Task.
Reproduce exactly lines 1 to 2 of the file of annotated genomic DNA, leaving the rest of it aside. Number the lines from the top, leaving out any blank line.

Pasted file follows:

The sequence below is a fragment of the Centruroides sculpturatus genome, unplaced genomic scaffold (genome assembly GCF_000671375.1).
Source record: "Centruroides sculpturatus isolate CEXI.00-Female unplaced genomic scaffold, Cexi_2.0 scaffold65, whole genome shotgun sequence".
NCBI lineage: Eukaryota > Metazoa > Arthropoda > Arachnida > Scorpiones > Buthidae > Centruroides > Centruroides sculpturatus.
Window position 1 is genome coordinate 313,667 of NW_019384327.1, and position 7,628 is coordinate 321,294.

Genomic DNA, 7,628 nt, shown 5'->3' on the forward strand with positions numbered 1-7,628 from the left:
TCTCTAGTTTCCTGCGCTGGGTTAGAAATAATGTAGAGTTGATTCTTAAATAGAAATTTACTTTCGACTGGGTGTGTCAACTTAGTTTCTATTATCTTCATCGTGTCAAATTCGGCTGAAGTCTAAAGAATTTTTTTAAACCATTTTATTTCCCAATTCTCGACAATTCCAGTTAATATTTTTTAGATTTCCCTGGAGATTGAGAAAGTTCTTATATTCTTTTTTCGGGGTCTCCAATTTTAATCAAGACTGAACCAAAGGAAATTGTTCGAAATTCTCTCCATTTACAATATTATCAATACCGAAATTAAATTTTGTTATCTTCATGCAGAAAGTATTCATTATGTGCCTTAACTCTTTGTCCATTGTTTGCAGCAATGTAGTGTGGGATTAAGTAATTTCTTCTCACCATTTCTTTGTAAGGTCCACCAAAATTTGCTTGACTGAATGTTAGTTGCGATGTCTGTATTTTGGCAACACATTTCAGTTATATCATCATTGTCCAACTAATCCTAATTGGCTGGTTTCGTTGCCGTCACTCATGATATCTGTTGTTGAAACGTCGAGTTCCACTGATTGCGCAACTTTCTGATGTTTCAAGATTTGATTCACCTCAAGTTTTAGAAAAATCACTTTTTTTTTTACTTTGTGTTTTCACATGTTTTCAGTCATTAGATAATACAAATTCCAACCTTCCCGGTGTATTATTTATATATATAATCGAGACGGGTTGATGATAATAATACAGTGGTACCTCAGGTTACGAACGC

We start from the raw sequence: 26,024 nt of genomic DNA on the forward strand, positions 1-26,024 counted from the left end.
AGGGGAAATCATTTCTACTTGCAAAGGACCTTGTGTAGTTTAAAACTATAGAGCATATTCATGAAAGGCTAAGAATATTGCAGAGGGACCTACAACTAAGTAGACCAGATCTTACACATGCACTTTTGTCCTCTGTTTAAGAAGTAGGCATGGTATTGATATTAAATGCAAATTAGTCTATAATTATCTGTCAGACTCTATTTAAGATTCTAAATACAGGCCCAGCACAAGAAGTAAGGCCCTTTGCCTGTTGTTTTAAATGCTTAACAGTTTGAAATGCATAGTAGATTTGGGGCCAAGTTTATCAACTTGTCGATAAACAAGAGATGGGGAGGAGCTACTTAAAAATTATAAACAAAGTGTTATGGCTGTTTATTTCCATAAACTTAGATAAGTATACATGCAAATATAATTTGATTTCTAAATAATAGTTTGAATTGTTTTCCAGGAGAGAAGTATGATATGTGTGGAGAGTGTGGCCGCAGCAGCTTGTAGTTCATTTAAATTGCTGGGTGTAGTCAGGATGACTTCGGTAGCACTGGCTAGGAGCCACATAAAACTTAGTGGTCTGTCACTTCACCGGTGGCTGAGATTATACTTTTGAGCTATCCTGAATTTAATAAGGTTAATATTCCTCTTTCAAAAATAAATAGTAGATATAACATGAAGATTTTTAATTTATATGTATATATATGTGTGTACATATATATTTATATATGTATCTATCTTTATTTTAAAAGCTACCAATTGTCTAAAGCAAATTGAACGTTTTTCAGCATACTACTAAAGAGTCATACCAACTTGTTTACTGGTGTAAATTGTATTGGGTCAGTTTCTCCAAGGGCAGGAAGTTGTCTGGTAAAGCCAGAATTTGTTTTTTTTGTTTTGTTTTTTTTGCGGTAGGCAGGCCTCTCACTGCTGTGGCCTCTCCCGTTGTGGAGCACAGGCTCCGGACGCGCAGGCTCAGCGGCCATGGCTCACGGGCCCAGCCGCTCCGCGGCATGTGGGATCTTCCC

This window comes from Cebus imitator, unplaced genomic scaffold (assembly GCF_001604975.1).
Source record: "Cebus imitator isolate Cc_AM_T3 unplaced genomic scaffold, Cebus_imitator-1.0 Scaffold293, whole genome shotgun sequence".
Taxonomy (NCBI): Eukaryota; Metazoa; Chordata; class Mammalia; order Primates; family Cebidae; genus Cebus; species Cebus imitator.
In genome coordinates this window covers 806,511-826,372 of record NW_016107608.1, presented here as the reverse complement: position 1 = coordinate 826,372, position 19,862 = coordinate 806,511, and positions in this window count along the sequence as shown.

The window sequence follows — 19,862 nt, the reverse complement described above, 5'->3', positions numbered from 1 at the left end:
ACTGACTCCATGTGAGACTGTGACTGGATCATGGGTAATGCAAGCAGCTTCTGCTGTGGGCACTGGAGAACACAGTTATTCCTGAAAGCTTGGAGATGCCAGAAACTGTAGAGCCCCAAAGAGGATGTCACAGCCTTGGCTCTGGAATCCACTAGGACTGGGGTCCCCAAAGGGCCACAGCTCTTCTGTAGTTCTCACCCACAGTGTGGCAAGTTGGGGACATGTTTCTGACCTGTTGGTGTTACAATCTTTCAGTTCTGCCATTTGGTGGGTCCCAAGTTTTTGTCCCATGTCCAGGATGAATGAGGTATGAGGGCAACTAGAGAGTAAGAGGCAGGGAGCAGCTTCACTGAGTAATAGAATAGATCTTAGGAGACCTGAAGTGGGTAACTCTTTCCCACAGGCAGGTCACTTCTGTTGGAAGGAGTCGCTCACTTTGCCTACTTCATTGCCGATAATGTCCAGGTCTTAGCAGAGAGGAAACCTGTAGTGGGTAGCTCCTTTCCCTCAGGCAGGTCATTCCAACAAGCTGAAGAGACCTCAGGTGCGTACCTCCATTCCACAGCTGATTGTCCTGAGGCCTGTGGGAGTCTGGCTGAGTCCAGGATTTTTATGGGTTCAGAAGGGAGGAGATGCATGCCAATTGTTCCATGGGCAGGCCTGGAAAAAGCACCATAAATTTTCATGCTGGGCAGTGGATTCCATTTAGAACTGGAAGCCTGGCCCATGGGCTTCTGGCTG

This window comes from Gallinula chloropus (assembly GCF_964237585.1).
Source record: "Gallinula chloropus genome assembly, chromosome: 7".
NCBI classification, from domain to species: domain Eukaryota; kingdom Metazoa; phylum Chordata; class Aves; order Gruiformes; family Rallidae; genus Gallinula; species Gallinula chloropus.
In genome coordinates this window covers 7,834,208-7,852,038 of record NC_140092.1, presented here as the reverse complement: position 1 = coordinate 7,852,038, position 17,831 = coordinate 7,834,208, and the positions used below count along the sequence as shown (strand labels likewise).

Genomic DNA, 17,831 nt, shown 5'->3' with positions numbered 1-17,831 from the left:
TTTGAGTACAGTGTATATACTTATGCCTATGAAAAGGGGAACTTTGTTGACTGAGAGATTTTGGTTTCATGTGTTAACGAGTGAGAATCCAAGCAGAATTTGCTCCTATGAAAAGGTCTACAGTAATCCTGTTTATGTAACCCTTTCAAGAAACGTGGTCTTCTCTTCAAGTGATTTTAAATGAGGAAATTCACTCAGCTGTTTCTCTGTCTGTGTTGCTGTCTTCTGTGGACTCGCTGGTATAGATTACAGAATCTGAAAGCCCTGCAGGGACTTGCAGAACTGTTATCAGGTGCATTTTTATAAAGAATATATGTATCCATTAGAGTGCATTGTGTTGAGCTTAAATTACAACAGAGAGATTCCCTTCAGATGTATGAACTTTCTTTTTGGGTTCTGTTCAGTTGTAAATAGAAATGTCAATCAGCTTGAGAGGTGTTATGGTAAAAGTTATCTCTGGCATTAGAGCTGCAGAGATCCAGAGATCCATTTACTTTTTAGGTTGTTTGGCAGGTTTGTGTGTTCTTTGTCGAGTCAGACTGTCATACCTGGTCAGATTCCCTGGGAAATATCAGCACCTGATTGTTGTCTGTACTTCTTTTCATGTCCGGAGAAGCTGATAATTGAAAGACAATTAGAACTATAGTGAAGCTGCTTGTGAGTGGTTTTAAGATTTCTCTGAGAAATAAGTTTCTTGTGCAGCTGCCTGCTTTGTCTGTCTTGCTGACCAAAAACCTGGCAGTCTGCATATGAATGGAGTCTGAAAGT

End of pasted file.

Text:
The sequence below is a fragment of the Centruroides sculpturatus genome, unplaced genomic scaffold (genome assembly GCF_000671375.1).
Source record: "Centruroides sculpturatus isolate CEXI.00-Female unplaced genomic scaffold, Cexi_2.0 scaffold65, whole genome shotgun sequence".